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San Luis Obispo house fire sparked by barbecue

Multiple agencies tackle San Luis Obispo house fire

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A fire that was accidentally started by a barbecue grill badly damaged a home Sunday in San Luis Obispo, forcing its tenants to move out.

The fire started outside of the house on the 1100 block of Atascadero Street in San Luis Obispo, San Luis Obispo fire Chief Garret Olson said.

Flames spread from the grill to combustible items before shooting up into the attic of the home, resulting in major damage to the residence and some nearby homes. The blaze was first reported at 4:51 p.m.

“The homeowner was using a barbecue, and due to an accident from cooking with it, flames spread rapidly from the wind and ignited some nearby combustibles,” Olson said. “Then the wind spread the fire to the attic area of the home.”

The fire jumped to the eaves of a home next door. A residence behind the property also was damaged.

“The winds were so incredibly strong at the time of this fire, the fire had literally leapt the street and was lighting brush on fire across the street,” Olson said.

The damage to surrounding homes varied from burnt landscaping to impacted fencing to broken windows, heat exposed eaves, and smoke staining, Olson said.

The fire was accidental, thus the department doesn’t anticipate any charges against the homeowner.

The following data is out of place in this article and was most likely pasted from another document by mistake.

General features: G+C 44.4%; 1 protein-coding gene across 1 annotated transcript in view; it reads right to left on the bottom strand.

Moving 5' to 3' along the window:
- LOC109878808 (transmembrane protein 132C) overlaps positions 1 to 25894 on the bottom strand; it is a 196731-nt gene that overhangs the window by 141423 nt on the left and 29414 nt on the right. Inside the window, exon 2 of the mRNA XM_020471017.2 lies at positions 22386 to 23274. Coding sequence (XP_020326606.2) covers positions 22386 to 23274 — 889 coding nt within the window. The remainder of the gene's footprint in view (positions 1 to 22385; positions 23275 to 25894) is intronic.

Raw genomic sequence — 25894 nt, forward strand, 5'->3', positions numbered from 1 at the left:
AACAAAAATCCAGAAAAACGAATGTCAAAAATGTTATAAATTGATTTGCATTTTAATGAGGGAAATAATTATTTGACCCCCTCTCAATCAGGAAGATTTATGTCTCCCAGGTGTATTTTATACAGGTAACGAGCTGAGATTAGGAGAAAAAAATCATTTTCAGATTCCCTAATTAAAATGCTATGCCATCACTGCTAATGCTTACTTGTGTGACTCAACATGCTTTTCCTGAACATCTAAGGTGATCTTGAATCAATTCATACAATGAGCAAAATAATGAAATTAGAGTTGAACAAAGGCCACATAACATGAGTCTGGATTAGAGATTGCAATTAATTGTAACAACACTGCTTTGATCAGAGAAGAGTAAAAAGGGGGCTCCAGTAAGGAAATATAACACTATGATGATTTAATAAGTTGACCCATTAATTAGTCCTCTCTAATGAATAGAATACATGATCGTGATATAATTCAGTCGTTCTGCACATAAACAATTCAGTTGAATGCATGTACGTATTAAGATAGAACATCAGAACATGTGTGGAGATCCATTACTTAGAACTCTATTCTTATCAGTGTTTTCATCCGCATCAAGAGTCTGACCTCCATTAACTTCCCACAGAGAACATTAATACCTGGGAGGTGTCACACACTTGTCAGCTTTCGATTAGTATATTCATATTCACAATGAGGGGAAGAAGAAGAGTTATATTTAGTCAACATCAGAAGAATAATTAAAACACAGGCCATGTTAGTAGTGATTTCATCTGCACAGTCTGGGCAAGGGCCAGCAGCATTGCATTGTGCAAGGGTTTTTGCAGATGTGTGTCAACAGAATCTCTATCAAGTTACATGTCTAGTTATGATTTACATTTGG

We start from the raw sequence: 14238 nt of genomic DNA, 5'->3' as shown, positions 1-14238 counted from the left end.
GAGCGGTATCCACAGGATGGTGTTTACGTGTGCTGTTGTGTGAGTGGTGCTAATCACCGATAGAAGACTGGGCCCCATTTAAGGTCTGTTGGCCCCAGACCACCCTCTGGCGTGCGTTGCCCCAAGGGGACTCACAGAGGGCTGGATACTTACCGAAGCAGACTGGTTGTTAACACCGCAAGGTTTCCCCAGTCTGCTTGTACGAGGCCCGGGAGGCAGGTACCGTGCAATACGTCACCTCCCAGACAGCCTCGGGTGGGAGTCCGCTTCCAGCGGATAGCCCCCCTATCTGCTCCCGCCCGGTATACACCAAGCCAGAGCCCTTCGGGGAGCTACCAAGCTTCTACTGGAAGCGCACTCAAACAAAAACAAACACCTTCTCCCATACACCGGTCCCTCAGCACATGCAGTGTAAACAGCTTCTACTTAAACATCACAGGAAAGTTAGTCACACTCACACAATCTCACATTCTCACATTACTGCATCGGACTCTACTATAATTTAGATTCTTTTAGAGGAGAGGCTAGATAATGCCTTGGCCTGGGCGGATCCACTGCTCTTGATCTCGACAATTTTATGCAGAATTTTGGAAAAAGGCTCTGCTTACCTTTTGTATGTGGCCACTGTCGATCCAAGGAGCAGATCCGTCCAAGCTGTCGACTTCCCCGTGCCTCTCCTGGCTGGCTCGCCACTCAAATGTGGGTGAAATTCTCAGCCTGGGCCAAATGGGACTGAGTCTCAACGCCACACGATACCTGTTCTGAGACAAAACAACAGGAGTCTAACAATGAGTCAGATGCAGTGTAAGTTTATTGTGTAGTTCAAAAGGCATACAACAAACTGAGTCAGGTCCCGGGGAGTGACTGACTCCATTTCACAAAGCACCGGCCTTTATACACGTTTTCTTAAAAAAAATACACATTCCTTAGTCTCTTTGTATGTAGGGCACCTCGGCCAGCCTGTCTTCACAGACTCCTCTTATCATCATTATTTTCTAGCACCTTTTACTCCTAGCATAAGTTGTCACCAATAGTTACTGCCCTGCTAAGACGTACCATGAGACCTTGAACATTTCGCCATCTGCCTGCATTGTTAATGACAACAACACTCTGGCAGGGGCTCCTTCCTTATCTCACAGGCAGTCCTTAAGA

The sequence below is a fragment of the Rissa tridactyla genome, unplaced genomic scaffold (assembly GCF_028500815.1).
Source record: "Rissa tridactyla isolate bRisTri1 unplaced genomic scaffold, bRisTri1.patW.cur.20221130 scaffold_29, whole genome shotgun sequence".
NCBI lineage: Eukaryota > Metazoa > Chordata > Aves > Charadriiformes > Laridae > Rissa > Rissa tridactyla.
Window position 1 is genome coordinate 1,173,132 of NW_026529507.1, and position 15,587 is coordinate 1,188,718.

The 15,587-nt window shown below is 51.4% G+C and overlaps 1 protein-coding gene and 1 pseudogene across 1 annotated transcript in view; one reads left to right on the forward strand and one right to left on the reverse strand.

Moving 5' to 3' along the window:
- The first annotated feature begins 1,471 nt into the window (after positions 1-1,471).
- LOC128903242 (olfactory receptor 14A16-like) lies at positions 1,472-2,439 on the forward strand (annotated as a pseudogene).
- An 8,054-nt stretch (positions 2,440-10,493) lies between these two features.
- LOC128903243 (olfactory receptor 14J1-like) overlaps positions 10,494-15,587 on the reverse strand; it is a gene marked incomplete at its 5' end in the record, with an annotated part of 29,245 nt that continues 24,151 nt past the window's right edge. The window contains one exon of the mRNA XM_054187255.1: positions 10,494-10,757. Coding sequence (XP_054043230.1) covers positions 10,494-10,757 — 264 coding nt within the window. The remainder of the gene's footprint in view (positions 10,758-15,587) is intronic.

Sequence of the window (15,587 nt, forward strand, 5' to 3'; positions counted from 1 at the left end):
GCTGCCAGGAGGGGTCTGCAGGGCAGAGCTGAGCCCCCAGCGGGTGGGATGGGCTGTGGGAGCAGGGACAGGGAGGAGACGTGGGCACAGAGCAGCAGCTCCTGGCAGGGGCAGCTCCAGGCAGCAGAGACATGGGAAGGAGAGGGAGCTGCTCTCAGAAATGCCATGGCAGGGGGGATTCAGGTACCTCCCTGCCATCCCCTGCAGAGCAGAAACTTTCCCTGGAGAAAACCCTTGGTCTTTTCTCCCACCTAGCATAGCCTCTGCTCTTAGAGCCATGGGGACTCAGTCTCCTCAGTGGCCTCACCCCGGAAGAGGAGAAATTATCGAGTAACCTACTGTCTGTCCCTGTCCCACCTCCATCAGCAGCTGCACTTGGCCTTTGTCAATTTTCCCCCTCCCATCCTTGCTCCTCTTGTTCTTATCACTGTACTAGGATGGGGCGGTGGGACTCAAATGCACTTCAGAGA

The man who was cooking outside in the backyard patio area of the property suffered some minor chest and abdominal injuries from the incident and was taken to a local hospital, Olson said. The multigenerational home housed six adults and two children. Three children had been visiting over the Father’s Day weekend.

Those tenants have since moved out because the home is not currently habitable, Olson said.

At least 10 firetrucks from several agencies responded to Sunday’s blaze, with crews responding within five minutes of the initial report.

The firefighters “found a tremendous amount of smoke coming from a single-family residence,” Olson said.

Multiple rooms were on fire when crews arrived at the scene, Olson said, which led him to believe the blaze “was very deep-seated prior to it being detected.”

Crews cut holes in the roof of the home where the fire started to release smoke and heat.

Fire officials fought the blaze for about an hour and are assessing the cost of the damage.

Tribune staff member Danielle Ames contributed to this report.

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